This Side of Japan: July 2018

This month’s Japanese music finds on YouTube, from Hitsuji Bungaku, Rock A Japonica, Tatsuro Yamashita and more

Ryo Miyauchi
7 min readJul 27, 2018


Two popular things on Japanese music YouTube during this season: 1) summer-geared idol singles with music videos set at the beach and/or the members in swimsuits; and 2) laid-back rock bands playing chill, funky, vaguely retro-sounding jams. You can argue the second one has been abundant for a while now, though it especially sticks during this time. (I tend to not click on the first.) Hopefully, these chosen videos for July provide some alternatives from that trend — not that summer songs are a bad thing!

This is the month of July in Japanese music as seen through YouTube.

Bearwear: “e.g.”

single | Space Shower Music

Indie-rock duo Bearwear trades bashful verses over one dreamy guitar line. The sun-kissed, C86-inspired pop-rock sound as well as the girl-boy kinship remind me of the softest ends of now-gone band Joanna Gruesome, or really any other act on the Slumberland roster.

Chelmico: “OK, Cheers!”

Power | Warner Music Japan

Chelmico still sounds fun as hell in its new single after getting bumped up to the majors for its upcoming new album, Power. Rachel and Mamiko nail a solid pop rap track, supported by one enthusiastic horn riff. After a series of love songs — some fun, a lot of them moody — it’s nice to hear them take a break and celebrate.

CRCK/LCKS: “No Goodbye”

Double Rifts EP | Apollo Sounds

Out of all the tracks from the band’s new Double Rifts EP, “No Goodbye” strikes the strongest especially in the chorus where Tomomi Oda pours out her all out of her vocals. After the music hits its emotional peak, the sighing guitars and synths give a last go before cooling down to one bittersweet denouement.

Hitsuji Bungaku: “Drama”

Wakamonotachie | Felicity

“Drama” plays deceivingly calm with its stillness drawing upon the teenage listlessness echoed the chorus. I can’t tell if that faint, noisy growling underneath the guitars is a product of effect pedals or actual screaming. It’s overall a curious track that masks the emotional panic that comes in transition to adulthood, fitting perhaps for a single of a mini album titled Wakamonotachie.

Keyakizaka46: “Ambivalent”

single | Sony

The moody, adolescent Sakamichi siblings hang up their punk-rock leather jackets for a breezier pop-funk get-up closer in spirit and look to their foundational single, “Silent Majority.” The giddy brass and an overall brighter backing band, meanwhile, takes the group out of its usual darkness.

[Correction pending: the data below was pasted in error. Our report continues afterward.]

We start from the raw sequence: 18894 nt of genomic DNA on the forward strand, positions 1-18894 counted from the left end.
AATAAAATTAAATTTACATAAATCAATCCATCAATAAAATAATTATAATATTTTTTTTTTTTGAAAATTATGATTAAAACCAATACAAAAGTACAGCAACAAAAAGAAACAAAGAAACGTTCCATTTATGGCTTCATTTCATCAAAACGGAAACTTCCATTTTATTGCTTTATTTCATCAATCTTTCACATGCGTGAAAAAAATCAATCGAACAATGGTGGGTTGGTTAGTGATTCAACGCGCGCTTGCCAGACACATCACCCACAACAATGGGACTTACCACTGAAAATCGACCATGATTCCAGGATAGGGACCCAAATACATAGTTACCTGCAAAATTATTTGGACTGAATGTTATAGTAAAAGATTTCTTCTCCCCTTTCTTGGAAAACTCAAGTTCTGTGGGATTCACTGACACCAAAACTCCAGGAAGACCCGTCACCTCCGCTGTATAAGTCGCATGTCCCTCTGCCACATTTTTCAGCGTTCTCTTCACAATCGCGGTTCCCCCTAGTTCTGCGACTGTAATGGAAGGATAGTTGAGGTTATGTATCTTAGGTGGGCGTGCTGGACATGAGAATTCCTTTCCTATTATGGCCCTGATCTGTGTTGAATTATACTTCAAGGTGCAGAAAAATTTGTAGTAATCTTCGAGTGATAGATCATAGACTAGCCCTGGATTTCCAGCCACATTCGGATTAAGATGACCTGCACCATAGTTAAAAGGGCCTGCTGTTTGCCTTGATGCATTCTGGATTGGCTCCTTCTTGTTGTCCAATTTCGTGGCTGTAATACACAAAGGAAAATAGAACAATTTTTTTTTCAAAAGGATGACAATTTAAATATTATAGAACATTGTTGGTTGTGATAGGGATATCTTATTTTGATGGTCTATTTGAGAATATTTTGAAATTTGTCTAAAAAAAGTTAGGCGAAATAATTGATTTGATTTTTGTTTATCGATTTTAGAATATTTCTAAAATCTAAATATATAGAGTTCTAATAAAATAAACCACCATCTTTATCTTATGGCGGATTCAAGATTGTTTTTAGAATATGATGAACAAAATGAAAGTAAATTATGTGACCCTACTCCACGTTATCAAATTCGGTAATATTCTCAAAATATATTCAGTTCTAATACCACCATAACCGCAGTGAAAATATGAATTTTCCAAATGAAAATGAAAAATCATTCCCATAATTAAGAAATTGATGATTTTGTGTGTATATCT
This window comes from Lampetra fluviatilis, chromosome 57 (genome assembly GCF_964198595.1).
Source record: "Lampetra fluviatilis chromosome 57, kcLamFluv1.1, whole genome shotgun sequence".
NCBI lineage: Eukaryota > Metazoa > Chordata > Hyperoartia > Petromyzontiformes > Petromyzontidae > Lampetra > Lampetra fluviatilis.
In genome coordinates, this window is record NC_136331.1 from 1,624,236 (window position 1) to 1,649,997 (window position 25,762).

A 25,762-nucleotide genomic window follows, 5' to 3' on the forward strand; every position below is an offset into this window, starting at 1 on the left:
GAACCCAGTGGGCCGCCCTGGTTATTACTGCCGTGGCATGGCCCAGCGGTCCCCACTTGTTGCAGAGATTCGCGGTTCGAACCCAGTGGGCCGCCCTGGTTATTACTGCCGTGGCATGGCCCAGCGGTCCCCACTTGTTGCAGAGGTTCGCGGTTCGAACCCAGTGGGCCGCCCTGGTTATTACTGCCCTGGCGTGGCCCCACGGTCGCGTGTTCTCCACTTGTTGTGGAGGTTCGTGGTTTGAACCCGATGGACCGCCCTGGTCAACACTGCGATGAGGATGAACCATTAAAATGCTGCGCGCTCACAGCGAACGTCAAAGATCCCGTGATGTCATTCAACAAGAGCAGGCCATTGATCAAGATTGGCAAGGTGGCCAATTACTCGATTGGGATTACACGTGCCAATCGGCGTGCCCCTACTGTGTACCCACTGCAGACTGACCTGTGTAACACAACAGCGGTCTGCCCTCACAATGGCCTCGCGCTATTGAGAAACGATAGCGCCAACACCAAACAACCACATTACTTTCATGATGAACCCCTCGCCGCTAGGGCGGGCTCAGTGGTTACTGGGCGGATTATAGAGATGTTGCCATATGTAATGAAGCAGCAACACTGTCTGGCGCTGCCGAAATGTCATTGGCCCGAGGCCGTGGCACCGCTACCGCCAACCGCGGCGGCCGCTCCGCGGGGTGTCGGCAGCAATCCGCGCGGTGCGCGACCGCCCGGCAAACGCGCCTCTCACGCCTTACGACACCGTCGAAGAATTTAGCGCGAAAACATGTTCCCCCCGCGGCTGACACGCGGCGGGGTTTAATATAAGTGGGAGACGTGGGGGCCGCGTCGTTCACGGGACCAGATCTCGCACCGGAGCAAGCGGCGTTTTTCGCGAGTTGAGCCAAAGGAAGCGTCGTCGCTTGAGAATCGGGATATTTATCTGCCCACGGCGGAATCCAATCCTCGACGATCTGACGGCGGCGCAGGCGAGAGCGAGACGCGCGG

Monari Wakita: “Gozigen Lover-Joi”

Ahead | Vivid Sound/High Contrast

Monari Wakita’s promising sophomore record, Head, comes almost exactly a year since her great solo debut LP, I Am Only. From the sound of “Gozigen Lover-Joi,” her new set of retro funk-pop music should be glamorous as her previous record. This one in particular works as the nighttime companion to her other single, “Take It Lucky!!,” from a few months back.

Rock A Japonica: “Sai The Kou”

single | Evil Line

Save for w-inds, I haven’t heard many artists borrow New Jack Swing in J-pop. A Stardust idol tackling the ’90s R&B style seemed unexpected enough, but Rock A Japonica actually nails it pretty well. Granted, the group sticks to a more conservative take, with its rap section being the biggest gamble, but it’s a nice outfitting of idol pop in flashy retro-pop clothing.

She Is Summer: “Call Me in Your Summer”

Hair Salon | Being, Inc.

The usually-bright and bubbly pop of She Is Summer dims into a more melancholy track in “Call Me in Your Summer.” It’s made more for sleepless nights during the season, when you’re up way too late thinking about god knows what. It opens her upcoming Hair Salon EP, so I’m curious as to how the whole record will unfold with this setting its mood.

Silva Double Sugarsoul: “Upload”

Upload EP | King

I am told Silva, Double and Sugarsoul forming this pop-diva trio are R&B icons who made a break during the late ’90s, though this form is the first time I am ever hearing about these names. But no matter: their muscular voices get a second life riding this expensive disco track built to celebrate an epic night.

Sumire Uesaka: “No Future Vacance”

No Future Vacance | Starchild

Sumire Uesaka chills out from the electro madness of her Pop Team Epic theme in a new city-pop jam. The glossy single serves as the title track of the seiyuu’s upcoming new album, and knowing how her previous full-length panned out, it’s probably going to splinter into more wild directions from here.